Summary: In this project we wanted to answer the question of where Psychology students can work after graduating, particularly those who exit at the 3-year degree. Together with our ANU collaborators, we analysed more than five million job ads using Machine Learning and Natural Language Processing to identify job roles suitable for psychology graduates. Our analysis shows that graduates of the undergraduate Psychology degree have a wide range of unique skills and knowledge that are explicitly needed and wanted in whole variety of industries, not just the health sector, and allowed us to pinpoint those jobs right down to job titles. Our approach, in which we mapped jobs which asked for the underlying skills of Psychology graduates, identified a wide range of jobs suitable for graduates straight out of the three-year degree, and also those jobs that would be a good fit for Psychology graduates after additional training or experience. Potential job roles spanned nearly every industry, from health to education, business to social professions, science, IT and design, and included jobs where are Psychology graduates are unlikely to be currently sought after as potential employees due to assumptions about what they can do.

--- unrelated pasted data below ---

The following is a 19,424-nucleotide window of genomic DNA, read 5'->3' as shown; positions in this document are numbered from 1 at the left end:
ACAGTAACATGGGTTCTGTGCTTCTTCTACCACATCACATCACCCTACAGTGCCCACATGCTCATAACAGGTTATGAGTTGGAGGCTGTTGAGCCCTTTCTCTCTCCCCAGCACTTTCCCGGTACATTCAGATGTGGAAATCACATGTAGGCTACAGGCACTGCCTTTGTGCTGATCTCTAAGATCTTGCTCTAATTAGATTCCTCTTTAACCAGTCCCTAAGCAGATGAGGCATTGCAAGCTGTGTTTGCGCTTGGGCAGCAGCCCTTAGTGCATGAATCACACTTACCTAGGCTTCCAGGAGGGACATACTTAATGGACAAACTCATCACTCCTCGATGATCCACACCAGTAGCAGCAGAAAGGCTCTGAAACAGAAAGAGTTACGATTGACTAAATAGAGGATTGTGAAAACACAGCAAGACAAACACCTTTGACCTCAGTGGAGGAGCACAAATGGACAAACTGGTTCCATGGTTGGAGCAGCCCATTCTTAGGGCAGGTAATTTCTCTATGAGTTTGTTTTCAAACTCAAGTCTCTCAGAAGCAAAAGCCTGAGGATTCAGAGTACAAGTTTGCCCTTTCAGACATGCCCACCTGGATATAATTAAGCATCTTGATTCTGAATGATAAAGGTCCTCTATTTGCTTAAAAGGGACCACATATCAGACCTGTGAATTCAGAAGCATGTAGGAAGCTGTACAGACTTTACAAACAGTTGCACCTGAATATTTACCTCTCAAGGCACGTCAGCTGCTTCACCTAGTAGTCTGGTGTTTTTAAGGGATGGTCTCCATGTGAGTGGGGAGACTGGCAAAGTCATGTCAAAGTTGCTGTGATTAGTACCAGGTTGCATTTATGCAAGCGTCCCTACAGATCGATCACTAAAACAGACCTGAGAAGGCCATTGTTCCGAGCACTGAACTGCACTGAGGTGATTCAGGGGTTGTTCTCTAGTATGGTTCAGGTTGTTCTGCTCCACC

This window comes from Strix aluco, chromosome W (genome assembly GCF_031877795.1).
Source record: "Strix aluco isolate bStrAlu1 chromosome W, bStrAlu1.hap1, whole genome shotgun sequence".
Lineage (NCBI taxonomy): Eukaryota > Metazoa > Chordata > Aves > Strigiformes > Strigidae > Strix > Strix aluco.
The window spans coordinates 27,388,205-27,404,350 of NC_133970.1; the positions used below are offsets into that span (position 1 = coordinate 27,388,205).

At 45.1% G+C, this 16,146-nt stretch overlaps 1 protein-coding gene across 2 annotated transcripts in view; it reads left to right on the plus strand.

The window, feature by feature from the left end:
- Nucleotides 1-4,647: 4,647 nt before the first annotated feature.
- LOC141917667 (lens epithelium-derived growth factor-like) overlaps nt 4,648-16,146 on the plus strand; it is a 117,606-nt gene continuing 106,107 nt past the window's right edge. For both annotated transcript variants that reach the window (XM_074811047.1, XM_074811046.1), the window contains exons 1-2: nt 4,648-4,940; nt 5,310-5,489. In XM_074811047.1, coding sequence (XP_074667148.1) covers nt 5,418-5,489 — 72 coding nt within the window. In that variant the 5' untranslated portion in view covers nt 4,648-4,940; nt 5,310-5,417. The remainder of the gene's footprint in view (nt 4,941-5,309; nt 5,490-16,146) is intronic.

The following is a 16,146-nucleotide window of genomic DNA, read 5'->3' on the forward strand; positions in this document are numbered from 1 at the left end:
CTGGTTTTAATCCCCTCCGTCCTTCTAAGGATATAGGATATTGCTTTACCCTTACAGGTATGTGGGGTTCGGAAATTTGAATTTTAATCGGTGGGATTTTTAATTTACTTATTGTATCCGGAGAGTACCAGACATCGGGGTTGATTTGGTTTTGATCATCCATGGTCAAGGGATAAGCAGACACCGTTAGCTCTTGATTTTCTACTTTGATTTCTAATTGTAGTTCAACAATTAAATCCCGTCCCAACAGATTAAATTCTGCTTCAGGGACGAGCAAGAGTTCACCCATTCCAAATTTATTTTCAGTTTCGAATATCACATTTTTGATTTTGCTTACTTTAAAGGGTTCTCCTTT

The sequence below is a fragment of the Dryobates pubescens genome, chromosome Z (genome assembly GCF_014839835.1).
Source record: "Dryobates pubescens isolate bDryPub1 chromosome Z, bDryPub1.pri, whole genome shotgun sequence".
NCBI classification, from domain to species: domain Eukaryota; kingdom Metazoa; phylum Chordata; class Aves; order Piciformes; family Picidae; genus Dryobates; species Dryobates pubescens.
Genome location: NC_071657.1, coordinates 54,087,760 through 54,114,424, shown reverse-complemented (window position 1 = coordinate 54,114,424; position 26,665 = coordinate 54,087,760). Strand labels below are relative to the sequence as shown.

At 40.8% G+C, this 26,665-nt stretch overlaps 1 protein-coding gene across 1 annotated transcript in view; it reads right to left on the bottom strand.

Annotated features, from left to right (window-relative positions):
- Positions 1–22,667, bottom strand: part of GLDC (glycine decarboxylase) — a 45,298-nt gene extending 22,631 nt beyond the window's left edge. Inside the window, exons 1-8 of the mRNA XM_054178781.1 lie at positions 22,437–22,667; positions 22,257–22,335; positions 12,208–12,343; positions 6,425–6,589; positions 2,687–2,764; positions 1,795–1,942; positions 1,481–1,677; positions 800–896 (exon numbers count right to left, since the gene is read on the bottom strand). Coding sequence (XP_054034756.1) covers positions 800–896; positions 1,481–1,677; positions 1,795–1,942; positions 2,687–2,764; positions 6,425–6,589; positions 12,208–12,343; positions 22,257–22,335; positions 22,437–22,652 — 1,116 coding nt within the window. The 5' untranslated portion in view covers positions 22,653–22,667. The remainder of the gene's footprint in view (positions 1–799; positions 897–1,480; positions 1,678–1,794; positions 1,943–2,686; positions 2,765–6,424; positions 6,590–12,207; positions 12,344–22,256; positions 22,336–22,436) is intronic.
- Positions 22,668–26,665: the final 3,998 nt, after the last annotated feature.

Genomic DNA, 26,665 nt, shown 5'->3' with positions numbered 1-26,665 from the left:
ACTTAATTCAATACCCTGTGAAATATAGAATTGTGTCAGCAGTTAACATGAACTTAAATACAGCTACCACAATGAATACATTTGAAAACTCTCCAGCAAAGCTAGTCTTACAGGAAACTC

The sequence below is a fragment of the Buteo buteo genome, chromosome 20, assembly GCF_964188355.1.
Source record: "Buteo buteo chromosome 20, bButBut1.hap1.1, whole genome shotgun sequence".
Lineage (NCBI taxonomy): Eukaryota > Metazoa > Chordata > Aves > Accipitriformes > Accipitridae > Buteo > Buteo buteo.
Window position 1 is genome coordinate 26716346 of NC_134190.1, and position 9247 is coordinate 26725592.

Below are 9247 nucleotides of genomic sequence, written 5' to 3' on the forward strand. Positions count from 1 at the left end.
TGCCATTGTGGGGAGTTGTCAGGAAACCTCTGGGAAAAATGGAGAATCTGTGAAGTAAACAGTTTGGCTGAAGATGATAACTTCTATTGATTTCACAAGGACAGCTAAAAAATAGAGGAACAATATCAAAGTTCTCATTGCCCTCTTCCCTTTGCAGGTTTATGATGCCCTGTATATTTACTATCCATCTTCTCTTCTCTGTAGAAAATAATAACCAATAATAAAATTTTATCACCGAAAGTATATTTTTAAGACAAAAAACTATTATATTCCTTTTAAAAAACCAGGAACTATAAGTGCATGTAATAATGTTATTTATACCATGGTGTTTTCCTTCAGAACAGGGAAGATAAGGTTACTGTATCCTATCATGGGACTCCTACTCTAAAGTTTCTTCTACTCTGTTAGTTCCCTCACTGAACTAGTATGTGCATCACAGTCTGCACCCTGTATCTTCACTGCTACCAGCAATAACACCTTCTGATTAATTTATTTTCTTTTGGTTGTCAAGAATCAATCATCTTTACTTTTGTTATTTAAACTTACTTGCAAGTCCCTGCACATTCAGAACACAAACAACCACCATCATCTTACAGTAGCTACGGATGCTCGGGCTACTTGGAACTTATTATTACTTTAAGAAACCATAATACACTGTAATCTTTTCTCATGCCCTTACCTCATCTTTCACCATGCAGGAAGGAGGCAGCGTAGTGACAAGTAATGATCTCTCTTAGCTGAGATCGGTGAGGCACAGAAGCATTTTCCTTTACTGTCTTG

These findings can be used to help potential students, current students and graduates to be confident in their decision to pursue a Psychology degree and have a better understanding of how they can apply their skills in the real world once they graduate – we have created specific educational materials for those teaching Psychology degrees to help them use our findings to do this. In addition to clarifying current misconceptions about Psychology courses and related careers among graduates, employers and the general population, we hope the project findings will spearhead a rethink of job search training for Psychology students and graduates, support new internships and work-integrated learning, and help universities build new relationships with potential employers.